Skip to main content

Games for Research: The ephemera of games

The John Johnson Collection contains many games and has recently been considerably enriched by the donation by Richard Ballam of his collection of games and pastimes. This guide explores the relevance of games to academic research.


Rule books often went far beyond directions for playing, incorporating mini textbooks.

Rules for playing Wallis's New Game of the Panorama of Europe, [c. 1815]

JJColl Games

Fish counters

Fish counters from the Ballam Collection

Advertisements, Trade Cards, Rules etc

It is often difficult to establish the context of games, especially when the rules have not survived with the game.  The John Johnson Collection includes some rules, with and without the corresponding games and also trade cards and advertisements which show how games were marketed alongside books and other products.  This rare information is   invaluable to historians of material culture.

Trade cards in the John Johnson Collection have been indexed in considerable detail. Notably, all trades and products  are catalogued (select the subject/ products/ trades from the scrollbar). The Indoor Games boxes, which include rules of games, have been indexed (but not catalogued).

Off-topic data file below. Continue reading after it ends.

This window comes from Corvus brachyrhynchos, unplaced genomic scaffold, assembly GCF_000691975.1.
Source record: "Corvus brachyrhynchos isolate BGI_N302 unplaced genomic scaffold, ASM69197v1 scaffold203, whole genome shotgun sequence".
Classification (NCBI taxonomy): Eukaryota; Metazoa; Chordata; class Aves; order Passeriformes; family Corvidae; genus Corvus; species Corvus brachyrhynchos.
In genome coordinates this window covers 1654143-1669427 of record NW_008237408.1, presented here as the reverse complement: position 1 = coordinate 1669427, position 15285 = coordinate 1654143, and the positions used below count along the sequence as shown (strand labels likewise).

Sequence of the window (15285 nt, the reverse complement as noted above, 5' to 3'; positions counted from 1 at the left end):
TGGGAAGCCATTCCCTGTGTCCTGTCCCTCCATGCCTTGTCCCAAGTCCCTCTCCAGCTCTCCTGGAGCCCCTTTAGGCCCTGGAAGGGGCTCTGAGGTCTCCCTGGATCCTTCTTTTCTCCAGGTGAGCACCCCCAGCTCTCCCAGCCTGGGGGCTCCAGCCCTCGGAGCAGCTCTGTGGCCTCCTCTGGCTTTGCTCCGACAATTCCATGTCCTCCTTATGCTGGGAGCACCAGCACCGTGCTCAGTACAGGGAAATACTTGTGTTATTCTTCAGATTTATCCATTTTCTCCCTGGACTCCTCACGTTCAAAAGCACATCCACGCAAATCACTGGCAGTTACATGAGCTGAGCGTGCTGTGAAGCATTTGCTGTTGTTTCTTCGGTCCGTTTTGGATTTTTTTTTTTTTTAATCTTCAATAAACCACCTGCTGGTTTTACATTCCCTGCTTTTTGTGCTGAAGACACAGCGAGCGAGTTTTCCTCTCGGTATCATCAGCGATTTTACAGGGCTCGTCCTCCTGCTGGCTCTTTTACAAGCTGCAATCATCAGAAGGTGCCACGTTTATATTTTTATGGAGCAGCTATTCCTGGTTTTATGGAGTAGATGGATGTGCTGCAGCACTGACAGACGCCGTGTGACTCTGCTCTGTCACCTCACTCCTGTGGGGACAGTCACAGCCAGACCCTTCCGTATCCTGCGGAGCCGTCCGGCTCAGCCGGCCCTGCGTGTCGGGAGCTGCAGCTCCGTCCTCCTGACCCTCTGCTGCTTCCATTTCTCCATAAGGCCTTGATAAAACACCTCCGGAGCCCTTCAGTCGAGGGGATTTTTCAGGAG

Prospectuses of books also contain references to games.

Game pieces

Typically, games were played with a teetotum and counters. Dice were associated with gambling, so rarely used for children's games. Games could be bought without these generic pieces and therefore boxes rarely contain space for them.The game Historical Tetotums is an exception. Conversely, teetotums could be purchased separately (as in the upper example).

Ballam Collection: 1840s (4) Top

Ballam Collection: 1850s (8) Bottom